Brainstorming On The Way
Before even landing in the “Great White North,” (Canada for the uninitiated), I was already thinking about the kinds of conversations I’d be having at Unbounce’s annual Call to Action Conference. When I was inevitably asked to sit down with Rand Fishkin or Oli Gardner, what thought provoking ideas about the world and the current state of marketing would I bring to the table? Would it be a slew of new ideas on how to innovate the PPC space? My thoughts on the best beard and mustache balms? Or would I be constantly cutoff by their words of admiration for my sense of humor?
Unfortunately, I never found out. The intimate dinner and or drink session never happened.
I did however, still come up with a few ideas I thought were worthy of discussing. Most notable was the idea that CRO (conversion rate optimization) and SEO/intelligent website design — are at odds with each other. CRO would dictate that we eliminate potential click paths on our site to funnel users to purchasing pages, but that can’t be the right solution for all products/websites. We’d minimize page content to what is just necessary and again funnel users towards purchase pages, but at the risk of not providing enough content to satiate a user’s curiosity about the product.
CRO Isn’t One Size Fits All
Traditional CRO tactics won’t always be best when designing a website or when designing a landing page. What if you need to spend time educating prospects before ultimately sending them to a purchase page? What if due to the lack of navigation on a homepage, a user is confused, leaves the site and never returns? Or what if they just feel plain pressured into signing up or giving their info — and again they leave the site, never to return?
These were some of my thoughts going to the Call to Action conference and come Day 2, I was pleasantly surprised when Rand brought up “the conflict” between CRO and SEO. Now, his talk started to talk about how Google is ranking websites based on engagement; long-click vs. short click, how often users go to another site after visiting the #1 ranked site, and in general how the main ranking factors for SEO now point to “Did this result solve the searcher’s query?” While this was all fine and dandy for every SEO in the room, as a primarily paid search advertiser, I was thinking about the implication for my paid campaigns.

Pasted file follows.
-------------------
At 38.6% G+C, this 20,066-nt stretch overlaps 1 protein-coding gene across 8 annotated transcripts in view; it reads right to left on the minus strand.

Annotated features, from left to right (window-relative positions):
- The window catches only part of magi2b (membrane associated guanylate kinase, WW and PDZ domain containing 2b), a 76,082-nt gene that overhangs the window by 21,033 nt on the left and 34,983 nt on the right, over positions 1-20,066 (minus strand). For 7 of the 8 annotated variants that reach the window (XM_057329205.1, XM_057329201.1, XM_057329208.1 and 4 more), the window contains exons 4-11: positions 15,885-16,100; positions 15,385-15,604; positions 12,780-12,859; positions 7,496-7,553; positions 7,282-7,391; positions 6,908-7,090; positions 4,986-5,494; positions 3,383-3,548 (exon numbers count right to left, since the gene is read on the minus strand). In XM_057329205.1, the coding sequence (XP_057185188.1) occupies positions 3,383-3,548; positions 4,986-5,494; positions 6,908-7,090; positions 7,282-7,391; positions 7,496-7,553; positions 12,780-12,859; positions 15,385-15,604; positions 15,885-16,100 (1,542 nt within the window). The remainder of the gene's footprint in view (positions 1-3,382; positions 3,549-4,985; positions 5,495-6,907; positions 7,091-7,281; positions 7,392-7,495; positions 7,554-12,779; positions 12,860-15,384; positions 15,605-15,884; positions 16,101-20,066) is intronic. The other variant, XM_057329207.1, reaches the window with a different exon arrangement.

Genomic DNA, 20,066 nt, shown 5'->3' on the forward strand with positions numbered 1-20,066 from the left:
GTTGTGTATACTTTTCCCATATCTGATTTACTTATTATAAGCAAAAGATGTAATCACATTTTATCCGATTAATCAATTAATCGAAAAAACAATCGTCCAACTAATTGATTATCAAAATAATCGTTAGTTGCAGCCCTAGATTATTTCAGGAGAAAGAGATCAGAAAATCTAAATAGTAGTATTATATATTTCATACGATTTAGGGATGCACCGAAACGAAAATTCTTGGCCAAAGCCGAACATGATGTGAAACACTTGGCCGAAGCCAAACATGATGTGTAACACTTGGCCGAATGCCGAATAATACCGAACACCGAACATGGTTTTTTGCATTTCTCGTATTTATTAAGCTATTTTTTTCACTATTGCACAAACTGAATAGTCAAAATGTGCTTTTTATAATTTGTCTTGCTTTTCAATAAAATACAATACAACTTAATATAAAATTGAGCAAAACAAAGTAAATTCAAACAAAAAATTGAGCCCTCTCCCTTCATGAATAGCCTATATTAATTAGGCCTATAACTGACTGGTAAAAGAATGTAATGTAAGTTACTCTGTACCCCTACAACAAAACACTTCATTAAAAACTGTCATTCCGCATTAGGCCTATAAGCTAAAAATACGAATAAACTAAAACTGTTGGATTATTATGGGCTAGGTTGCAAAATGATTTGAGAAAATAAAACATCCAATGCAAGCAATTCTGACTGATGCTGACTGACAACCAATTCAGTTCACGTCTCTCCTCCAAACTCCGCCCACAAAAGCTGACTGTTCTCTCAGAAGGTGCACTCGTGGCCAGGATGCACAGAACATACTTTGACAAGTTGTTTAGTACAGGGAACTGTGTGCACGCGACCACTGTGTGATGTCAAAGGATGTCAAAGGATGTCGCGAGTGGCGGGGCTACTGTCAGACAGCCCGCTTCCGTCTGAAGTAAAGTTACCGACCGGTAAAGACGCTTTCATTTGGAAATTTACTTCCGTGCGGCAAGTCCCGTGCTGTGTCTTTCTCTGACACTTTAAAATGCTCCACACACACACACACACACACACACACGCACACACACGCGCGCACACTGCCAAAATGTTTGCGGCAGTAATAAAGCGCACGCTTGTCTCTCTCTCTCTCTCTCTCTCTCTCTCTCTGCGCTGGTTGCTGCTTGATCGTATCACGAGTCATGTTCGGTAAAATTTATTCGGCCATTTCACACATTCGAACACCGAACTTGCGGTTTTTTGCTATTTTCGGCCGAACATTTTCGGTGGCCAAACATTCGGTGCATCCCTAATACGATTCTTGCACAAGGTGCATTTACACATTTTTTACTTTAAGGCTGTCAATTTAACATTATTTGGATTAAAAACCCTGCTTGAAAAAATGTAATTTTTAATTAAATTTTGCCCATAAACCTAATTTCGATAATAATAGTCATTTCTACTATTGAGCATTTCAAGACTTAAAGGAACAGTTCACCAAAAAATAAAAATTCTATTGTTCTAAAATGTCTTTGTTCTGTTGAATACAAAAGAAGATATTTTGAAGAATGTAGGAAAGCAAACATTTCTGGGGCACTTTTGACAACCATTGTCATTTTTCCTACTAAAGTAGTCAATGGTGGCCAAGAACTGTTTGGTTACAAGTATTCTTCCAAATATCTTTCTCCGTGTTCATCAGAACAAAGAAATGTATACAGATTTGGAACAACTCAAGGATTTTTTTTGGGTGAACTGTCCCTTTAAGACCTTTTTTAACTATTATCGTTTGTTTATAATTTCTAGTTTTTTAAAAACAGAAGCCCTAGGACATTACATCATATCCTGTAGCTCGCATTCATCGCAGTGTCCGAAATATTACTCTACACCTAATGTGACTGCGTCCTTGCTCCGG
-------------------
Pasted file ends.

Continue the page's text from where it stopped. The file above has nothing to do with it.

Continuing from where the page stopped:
Yes, I need to be optimizing my landing pages for conversion, and yes some tenets of the school of CRO, like not including any buttons that link to additional pages on your landing page, can be viable optimizations, but this particular school of thought doesn’t apply to every scenario. Brand searches for instance – are likely going to be best served to a page with a wealth of information about our brand and our product (maybe the home page for example), vs. a landing page. Now, this is something I have tested and continued to do so, but I think there’s tremendous value in trying to find the ideal balance between a website optimized for conversions explicitly and one just trying to solve the searcher’s query.
How do we figure this out?
While I don’t have an exact answer to this yet, the next move is to dive into user’s site behavior. Which pages are being visited more frequently, which are visited less? How far are users scrolling down certain pages and are users staying on the page long enough to read the content? What segments of site visitors visit more than 3 pages and which visit less? These are the kinds of metrics that we need to dive into to understand our site visitors and ultimately optimize our site to both convert as many visitors as possible while also providing a wealth of information for visitors who arrived both organically and via paid.
This is where Dana Ditomaso’s fantastic talk about PPC reporting and tactics started to come into play. Let’s not just dig into conversion rates and conversion volume. Let’s look at conversion rate by our target customer segment and see how we perform with those visitors. Additionally, let’s run be sure we’re tracking everything we can in analytics and Google Ads (formerly AdWords) to get the clearest picture possible about or customer’s interaction with our site. We want to track more than just explicit conversions, form-fills etc. We also want to track clicks to a “get directions,” page, clicks to a “contact us” page, that may not have lead to an actual contact and so forth. Dana even brought up Full Story (shout out local ATL business!) as an even better way of tracking user site behavior as it literally records the user’s session. How they interact with the site, which links they hover over, which parts of the page they click, which parts they try to click. All of this can provide a startling amount of insight about how your site may need to be redesigned or how your site is designed really well.
Have we answered the question of what is the perfect balance between a conversion-focused/optimized site and a smartly designed one that focuses on solving users problems? Definitely not, but we’re making headway and with an increasingly competitive marketplace for PPC and SEO marketers, headway in the right direction is important.